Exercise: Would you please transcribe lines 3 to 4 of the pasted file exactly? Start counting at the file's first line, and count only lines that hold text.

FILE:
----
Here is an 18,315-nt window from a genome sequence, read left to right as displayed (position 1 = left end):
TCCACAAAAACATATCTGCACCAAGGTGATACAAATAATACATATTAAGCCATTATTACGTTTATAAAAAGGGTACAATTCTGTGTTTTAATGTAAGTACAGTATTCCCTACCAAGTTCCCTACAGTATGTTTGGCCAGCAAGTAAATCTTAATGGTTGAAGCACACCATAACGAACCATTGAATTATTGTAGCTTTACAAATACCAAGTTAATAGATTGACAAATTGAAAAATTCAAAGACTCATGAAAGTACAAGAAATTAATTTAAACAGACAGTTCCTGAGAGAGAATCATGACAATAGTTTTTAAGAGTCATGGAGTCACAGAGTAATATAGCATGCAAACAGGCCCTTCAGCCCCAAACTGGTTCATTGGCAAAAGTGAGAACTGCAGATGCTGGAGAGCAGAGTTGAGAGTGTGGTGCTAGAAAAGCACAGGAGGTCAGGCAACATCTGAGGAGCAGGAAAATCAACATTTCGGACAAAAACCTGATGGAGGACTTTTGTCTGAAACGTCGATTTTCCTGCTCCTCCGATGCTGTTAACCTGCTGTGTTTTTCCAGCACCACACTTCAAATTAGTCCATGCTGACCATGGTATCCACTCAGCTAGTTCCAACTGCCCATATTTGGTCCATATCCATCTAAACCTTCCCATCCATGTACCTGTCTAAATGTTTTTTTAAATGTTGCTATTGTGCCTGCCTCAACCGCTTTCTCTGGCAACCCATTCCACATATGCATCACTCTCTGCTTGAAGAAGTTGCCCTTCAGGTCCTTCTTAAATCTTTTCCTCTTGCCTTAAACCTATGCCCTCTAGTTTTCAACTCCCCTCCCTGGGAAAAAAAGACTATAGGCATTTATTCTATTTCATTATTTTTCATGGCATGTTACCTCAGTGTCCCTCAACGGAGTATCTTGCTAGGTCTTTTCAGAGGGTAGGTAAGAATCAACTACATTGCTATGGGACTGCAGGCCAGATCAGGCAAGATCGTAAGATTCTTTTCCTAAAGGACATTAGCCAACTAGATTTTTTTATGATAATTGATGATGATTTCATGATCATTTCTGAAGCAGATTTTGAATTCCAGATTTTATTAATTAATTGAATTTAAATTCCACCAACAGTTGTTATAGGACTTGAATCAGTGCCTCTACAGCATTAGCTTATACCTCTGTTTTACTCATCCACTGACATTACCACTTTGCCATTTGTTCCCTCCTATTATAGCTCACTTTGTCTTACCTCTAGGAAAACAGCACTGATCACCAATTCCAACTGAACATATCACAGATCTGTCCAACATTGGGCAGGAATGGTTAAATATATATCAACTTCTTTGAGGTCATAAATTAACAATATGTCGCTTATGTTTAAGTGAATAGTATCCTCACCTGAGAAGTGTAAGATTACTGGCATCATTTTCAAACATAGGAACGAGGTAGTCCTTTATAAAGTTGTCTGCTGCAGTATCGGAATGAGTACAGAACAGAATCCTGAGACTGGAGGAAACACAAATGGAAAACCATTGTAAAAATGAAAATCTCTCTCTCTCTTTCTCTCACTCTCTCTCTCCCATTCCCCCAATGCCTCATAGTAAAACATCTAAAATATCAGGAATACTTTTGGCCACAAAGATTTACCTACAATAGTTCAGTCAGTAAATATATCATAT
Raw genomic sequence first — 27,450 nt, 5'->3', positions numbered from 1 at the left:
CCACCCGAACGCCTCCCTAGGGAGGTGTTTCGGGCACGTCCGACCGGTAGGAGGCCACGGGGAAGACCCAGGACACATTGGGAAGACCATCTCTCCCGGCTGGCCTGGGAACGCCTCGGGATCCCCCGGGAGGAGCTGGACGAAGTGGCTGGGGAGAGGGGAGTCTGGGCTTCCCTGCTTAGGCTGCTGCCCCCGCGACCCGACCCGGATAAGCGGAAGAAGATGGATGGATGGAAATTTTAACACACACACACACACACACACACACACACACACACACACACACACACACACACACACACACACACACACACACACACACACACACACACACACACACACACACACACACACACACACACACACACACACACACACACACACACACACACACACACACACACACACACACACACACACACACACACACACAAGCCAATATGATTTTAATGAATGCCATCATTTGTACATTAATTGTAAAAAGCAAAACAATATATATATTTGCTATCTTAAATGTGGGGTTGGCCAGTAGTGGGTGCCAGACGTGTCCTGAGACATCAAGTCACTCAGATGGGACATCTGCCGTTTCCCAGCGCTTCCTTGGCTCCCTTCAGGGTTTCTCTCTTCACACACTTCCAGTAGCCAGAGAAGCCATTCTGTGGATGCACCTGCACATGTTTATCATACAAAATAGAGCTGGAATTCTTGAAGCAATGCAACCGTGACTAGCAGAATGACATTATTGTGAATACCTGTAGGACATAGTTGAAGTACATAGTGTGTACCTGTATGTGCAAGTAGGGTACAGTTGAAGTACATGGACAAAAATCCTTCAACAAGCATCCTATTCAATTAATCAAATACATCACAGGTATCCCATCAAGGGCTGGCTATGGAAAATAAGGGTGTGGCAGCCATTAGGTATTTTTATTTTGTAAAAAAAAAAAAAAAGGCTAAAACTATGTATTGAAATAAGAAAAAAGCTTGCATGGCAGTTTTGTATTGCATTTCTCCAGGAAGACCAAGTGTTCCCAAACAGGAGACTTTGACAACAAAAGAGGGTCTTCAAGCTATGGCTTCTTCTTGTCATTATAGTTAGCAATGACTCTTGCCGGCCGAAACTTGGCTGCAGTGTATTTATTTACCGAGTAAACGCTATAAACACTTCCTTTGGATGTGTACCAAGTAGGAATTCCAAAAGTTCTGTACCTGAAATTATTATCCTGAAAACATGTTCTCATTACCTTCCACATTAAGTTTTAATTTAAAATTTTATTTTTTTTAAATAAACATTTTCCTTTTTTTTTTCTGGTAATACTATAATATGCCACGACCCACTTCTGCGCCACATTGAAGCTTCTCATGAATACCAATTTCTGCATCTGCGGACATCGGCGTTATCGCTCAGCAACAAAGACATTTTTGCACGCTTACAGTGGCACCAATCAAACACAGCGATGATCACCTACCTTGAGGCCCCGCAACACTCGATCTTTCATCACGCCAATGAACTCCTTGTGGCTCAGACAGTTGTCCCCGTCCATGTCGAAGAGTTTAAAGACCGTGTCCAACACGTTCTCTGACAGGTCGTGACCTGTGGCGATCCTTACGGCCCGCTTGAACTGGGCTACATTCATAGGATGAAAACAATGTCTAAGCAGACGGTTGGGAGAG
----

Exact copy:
Raw genomic sequence first — 27,450 nt, 5'->3', positions numbered from 1 at the left:
CCACCCGAACGCCTCCCTAGGGAGGTGTTTCGGGCACGTCCGACCGGTAGGAGGCCACGGGGAAGACCCAGGACACATTGGGAAGACCATCTCTCCCGGCTGGCCTGGGAACGCCTCGGGATCCCCCGGGAGGAGCTGGACGAAGTGGCTGGGGAGAGGGGAGTCTGGGCTTCCCTGCTTAGGCTGCTGCCCCCGCGACCCGACCCGGATAAGCGGAAGAAGATGGATGGATGGAAATTTTAACACACACACACACACACACACACACACACACACACACACACACACACACACACACACACACACACACACACACACACACACACACACACACACACACACACACACACACACACACACACACACACACACACACACACACACACACACACACACACACACACACACACACACACACACACACACACACACAAGCCAATATGATTTTAATGAATGCCATCATTTGTACATTAATTGTAAAAAGCAAAACAATATATATATTTGCTATCTTAAATGTGGGGTTGGCCAGTAGTGGGTGCCAGACGTGTCCTGAGACATCAAGTCACTCAGATGGGACATCTGCCGTTTCCCAGCGCTTCCTTGGCTCCCTTCAGGGTTTCTCTCTTCACACACTTCCAGTAGCCAGAGAAGCCATTCTGTGGATGCACCTGCACATGTTTATCATACAAAATAGAGCTGGAATTCTTGAAGCAATGCAACCGTGACTAGCAGAATGACATTATTGTGAATACCTGTAGGACATAGTTGAAGTACATAGTGTGTACCTGTATGTGCAAGTAGGGTACAGTTGAAGTACATGGACAAAAATCCTTCAACAAGCATCCTATTCAATTAATCAAATACATCACAGGTATCCCATCAAGGGCTGGCTATGGAAAATAAGGGTGTGGCAGCCATTAGGTATTTTTATTTTGTAAAAAAAAAAAAAAAGGCTAAAACTATGTATTGAAATAAGAAAAAAGCTTGCATGGCAGTTTTGTATTGCATTTCTCCAGGAAGACCAAGTGTTCCCAAACAGGAGACTTTGACAACAAAAGAGGGTCTTCAAGCTATGGCTTCTTCTTGTCATTATAGTTAGCAATGACTCTTGCCGGCCGAAACTTGGCTGCAGTGTATTTATTTACCGAGTAAACGCTATAAACACTTCCTTTGGATGTGTACCAAGTAGGAATTCCAAAAGTTCTGTACCTGAAATTATTATCCTGAAAACATGTTCTCATTACCTTCCACATTAAGTTTTAATTTAAAATTTTATTTTTTTTAAATAAACATTTTCCTTTTTTTTTTCTGGTAATACTATAATATGCCACGACCCACTTCTGCGCCACATTGAAGCTTCTCATGAATACCAATTTCTGCATCTGCGGACATCGGCGTTATCGCTCAGCAACAAAGACATTTTTGCACGCTTACAGTGGCACCAATCAAACACAGCGATGATCACCTACCTTGAGGCCCCGCAACACTCGATCTTTCATCACGCCAATGAACTCCTTGTGGCTCAGACAGTTGTCCCCGTCCATGTCGAAGAGTTTAAAGACCGTGTCCAACACGTTCTCTGACAGGTCGTGACCTGTGGCGATCCTTACGGCCCGCTTGAACTGGGCTACATTCATAGGATGAAAACAATGTCTAAGCAGACGGTTGGGAGAG